If you're any kind of chess fan, you know the moves, strategies and gambits have a beauty all their own. And clinching your first tournament win? What a beautiful feeling!

Beauty is generally a quality associated with art in all its forms. Can chess - a beautiful game, be associated with art, too? Indeed, that's another winning combination! From the intricately inlaid chessboards to the delicately carved, ornate pieces... sometimes, chess sets are works of art.

And chess in the arts?

Superprof presents three artistic endeavours that revolve around chess.

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The Queen's Gambit

Whether you've watched the Netflix series or have only seen/heard the hype, you surely know this show is a big deal. One could hardly escape the hype; it is that streaming service's top-rated and most talked-about show of 2020.

As Beth Harmon, the story's lead character, Anya Taylor-Joy delivers a performance that belies her lack of formal actor training while still channelling the mystique of starlets past. In fact, her show business start came about in much the same way as Hollywood starlets of yore.

Lana Turner, a glamourous beauty of Hollywood's Golden Age, was 'discovered' at a soda fountain when she was 16 years old. Ms Taylor-Joy, 17 years old at the time of her 'discovery', was scouted outside of Harrod's Department store by none other than the founder of Storm Modelling Agency.

Breaking away from Hollywood, now...

The production team made ample use of Germany's magnificent architecture
European architecture, such as this manorial mansion in Berlin, was better suited to the production team's Gambit goals. Source: Wikipedia Credit: Clemsfranz

Isn't it odd that, for a story that takes place in mid-20th Century America, so little of the series was filmed in the US?

Filming took place mainly in Berlin, Germany, because that's city's buildings better evoke the grandeur of the settings described throughout the show. Scenes that, according to the script, took place in Paris or Mexico - even the US city of Las Vegas were all shot in Berlin.

If those buildings' interiors were suited to the purpose, the exteriors did just as well. For instance, the manorial home Schloss Schulzendorf, in Berlin's Dahlem district, served as the Methuen Home for Girls. Even Beth's adopted home wasn't in the US; those scenes and a few others were filmed in Canada - the series' other principal location.

And another oddity about this American production of an American story: very few cast members are American.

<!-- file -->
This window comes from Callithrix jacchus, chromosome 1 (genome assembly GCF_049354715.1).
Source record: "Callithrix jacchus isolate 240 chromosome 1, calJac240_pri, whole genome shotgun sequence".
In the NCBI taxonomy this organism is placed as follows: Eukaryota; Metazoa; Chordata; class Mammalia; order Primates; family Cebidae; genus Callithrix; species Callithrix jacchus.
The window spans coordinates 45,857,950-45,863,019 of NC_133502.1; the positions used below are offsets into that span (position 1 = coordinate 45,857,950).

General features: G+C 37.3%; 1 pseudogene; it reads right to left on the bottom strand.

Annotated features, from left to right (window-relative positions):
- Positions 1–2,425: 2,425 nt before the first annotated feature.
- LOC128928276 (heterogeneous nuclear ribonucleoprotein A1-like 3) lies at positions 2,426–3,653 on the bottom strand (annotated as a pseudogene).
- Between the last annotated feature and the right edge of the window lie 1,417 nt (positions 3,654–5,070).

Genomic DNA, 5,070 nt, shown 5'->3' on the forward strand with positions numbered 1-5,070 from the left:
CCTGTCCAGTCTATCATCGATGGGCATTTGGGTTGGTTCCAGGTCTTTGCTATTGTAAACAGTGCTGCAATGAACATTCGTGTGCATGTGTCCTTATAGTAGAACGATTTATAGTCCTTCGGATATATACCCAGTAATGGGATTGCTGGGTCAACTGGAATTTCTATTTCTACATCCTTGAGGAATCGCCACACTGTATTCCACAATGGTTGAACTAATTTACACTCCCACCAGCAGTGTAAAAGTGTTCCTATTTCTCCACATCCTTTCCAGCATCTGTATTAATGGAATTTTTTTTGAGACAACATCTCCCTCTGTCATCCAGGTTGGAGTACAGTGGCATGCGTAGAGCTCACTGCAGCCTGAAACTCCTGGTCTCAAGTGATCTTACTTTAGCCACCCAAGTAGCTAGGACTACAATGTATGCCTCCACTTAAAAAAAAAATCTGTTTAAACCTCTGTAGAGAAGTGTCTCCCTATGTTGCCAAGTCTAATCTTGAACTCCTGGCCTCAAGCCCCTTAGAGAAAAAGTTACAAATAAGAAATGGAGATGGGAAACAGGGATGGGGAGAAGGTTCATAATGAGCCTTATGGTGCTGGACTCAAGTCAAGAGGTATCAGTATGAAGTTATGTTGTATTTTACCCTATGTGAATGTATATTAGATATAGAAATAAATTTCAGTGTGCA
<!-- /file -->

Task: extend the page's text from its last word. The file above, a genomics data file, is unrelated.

• Anya Taylor-Joy enjoys triple citizenship: British, Argentinian and American - but only because she was born in the US. She didn't grow up there and neither of her parents is American.
  • Thomas Brodie Sangster (Benny Watts): English
  • Harry Melling (Harry Beltik): English
  • Rebecca Root (Methuen choir director): English
  • Chloe Pirrie (Beth's birth mother): Scottish
  • Jacob Fortune-Lloyd (D.L. Townes): English
  • Patrick Kennedy (Beth's adoptive father): English
  • Akemnji Ndifornyen (Methuen orderly): English

We could go on. The list of non-American actors is much longer, but you get the idea. This inquisitive mind would like to know why so many English and German actors (yes, there were German actors and even a Polish megastar) got to exercise their American accent.

Not to say that they did a bad job; in fact, everyone was brilliant - at the accent and embodying the American ethos. Still, wouldn't it have been easier to set the story in England? After all, there are lovely buildings in the UK, too.

For more Gambit oddities and to get a thorough breakdown of the entire series, you need a more in-depth read...

These Cold War chess grandmasters served as inspiration for many chess-oriented art projects
Anatoly Karpov, seen here with Garry Kasparov and Jan Timman in 1987, is said to be the inspiration for some parts of Chess. Source: Wikipedia Credit: Bart Molendijk

Chess, the Musical

Anyone who has danced or sung along to Mamma Mia! - the live show or the film, surely knows the genius of ABBA. You might go so far as to say that those music industry giants must be clever, indeed, to weave their greatest hits into a well-balanced, entertaining, cohesive story.

However, you might not be aware that Mamma was not ABBA's first foray into musical theatre.

The Anderssen-Ulvaeus songwriting and recording team had been active in music for more than 20 years, playing every role from band frontmen to record producers. At the height of their popularity, in the late 70s/early 80s, the pair was casting about for a musical theatre project that needed their unique touch.

As it turns out, Tim Rice was in a quandary. He and his frequent collaborator, Andrew Lloyd-Webber knew that a chess-themed musical could be as big a hit as any of the other shows they'd worked on together, particularly because chess fever had gripped the world and didn't seem like it would let up anytime soon. They just couldn't agree on how the story should go.